What the heck? The world makes a little less sense after watching “Armageddon: The Final Challenge”, which takes its place down there at the very bottom of the cinematic firmament, where movies like “Demon Cop”, “After Last Season” and “Monster A-Go-Go” live. It’s really weird and awful, and I’m going to try and tell you about it.
The only thing any sensible movie fan can cling to is the main actor, Todd Jensen. He’s been in “Cyborg Cop”, “Project Shadowchaser 2”, “Project Shadowchaser 4” (as different characters), and “Ninja”, among many SyFy Channel original movies. He’s a solid actor who wasn’t short of work at the time, which makes his presence here puzzling, at best. But he’s in it and he’s a real actor. This is a real project which someone paid money for.
Let’s try and sum up what’s going on, from the mix of a long info-dump at the beginning (which scrolls by slightly too quickly to comfortably read) and an almost constant voiceover, which is occasionally being done by Jensen and occasionally by another unidentified man. There’s some really bad 90s CGI, which appears to be an advert for a space-car which transforms into a rat-monster. Not sure about that one, and it’s a weird way to start a movie. But anyway! The New World Order Bank has taken over the world, I think, and they’ve created clones called “Fear-Permutators” whose job is to maintain control in this post-nuclear world. The next screen I’m just going to quote for you verbatim, as…I’ve got no idea:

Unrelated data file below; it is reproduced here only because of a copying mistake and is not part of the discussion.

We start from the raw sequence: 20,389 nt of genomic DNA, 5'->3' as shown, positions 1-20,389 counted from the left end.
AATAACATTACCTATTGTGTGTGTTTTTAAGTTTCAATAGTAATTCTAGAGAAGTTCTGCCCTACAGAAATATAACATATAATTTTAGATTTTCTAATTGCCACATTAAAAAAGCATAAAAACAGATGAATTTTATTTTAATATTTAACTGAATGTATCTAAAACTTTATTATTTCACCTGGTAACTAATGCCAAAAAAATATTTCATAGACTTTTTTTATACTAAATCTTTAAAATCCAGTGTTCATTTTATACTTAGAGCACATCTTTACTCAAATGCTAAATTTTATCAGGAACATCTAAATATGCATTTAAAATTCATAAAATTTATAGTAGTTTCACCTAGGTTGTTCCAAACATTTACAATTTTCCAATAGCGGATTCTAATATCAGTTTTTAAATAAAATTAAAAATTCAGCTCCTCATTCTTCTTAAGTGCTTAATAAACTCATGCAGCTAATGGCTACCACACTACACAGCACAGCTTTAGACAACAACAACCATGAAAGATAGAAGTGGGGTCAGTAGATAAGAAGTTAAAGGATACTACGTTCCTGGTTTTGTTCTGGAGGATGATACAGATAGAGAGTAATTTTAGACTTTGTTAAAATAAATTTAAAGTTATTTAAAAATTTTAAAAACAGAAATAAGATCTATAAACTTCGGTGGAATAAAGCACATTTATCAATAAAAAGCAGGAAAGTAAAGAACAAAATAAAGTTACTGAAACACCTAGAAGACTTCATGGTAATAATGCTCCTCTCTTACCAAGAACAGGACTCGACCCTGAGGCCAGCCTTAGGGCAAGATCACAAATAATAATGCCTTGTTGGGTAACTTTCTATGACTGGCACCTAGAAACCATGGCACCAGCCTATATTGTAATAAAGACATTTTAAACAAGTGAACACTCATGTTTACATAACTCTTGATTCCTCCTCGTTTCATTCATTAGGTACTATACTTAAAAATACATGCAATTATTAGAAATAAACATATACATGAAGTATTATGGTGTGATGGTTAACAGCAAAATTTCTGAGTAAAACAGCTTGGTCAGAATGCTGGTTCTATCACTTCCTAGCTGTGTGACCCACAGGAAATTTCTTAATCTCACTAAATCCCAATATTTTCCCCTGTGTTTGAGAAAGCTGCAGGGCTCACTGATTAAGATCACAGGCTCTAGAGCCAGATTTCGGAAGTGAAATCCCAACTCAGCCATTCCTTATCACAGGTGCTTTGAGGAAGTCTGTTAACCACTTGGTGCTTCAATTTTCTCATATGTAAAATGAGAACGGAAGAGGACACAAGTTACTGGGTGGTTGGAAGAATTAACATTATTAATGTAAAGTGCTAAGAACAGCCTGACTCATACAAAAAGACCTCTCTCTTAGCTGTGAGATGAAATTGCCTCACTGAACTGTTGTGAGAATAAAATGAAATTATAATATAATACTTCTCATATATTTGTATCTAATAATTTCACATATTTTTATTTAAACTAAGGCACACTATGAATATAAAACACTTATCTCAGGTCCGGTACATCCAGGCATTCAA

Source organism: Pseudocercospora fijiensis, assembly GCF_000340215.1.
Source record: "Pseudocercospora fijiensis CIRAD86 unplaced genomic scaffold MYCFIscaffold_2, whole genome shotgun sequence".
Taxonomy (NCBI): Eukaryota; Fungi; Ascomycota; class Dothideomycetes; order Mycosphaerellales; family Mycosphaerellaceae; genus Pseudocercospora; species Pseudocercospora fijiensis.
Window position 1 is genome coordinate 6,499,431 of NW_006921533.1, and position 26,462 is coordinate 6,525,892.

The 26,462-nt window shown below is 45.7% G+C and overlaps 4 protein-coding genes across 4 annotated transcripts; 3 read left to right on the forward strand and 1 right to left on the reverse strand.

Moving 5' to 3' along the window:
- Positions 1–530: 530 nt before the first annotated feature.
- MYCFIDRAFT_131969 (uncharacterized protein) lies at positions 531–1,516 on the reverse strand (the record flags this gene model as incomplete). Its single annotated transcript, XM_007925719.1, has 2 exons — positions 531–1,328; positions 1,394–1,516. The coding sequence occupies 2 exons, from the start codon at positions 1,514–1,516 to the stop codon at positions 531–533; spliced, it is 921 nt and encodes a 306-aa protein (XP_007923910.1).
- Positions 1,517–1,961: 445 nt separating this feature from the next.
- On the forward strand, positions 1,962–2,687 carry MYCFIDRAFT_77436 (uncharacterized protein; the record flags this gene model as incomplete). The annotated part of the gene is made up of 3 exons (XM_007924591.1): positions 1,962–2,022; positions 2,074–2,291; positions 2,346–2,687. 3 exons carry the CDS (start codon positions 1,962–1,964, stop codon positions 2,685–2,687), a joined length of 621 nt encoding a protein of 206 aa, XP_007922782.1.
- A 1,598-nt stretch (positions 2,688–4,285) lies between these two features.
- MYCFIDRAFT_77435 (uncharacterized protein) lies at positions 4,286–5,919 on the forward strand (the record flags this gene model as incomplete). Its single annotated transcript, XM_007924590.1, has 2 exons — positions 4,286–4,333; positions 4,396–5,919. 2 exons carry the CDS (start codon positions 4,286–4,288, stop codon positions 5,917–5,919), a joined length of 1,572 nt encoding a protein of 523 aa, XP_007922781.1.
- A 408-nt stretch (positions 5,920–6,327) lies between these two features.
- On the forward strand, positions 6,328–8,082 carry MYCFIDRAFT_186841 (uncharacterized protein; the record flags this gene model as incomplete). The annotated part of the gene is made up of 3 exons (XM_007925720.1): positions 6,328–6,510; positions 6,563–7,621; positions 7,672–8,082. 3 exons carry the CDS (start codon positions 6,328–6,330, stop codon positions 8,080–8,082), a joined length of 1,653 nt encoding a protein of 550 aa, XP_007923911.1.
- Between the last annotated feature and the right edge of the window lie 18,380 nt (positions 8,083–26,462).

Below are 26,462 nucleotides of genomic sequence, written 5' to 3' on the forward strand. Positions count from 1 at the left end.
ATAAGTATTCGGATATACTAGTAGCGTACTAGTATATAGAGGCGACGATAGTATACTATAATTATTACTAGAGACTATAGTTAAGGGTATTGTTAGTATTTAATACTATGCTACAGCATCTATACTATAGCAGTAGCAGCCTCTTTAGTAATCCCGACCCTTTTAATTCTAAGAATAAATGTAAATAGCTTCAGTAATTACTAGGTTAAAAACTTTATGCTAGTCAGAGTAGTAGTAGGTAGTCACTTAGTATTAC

The nightmare squad of Clones were permitted to kill “undesirable” citizens within the rules of a legalised killing game called Multiple Murdering.
There’s a lot to break down here. We only ever see one Fear-Permutator, who looks an awful lot like my friend Ben (so, not really a squad). The only person we see them trying to kill is a government employee who’s simply questioning some unexpected charges on his bank account. So, not really undesirable, and I’ve got no idea why it’s called Multiple Murdering either. The rules are never given or even hinted at.
Jensen is Michael Ederlander (or, sometimes, Michael Throne), a government courier in the dystopian future. His first five minutes on screen are spent trying to resolve those aforementioned banking difficulties, and this upsets the people at the bank so much they decide to kill him. I think? He finds a strange woman, Vouyo (Joanna Rowlands), unconscious in his back yard, they sort of have a relationship, then her father Plato the Prophet (Graham Clarke) turns up and ropes Michael in to a rebel plan to broadcast a message of defiance to everyone in the galaxy. It turns out Vouyo is a clone, and the real one (who also seems quite attracted to Michael) is on her way to Earth. There’s a whole subplot about human-realistic robots being sold as servants / sex slaves, but all this really means is you’ll see someone stood stock still in the background of a scene every now and again.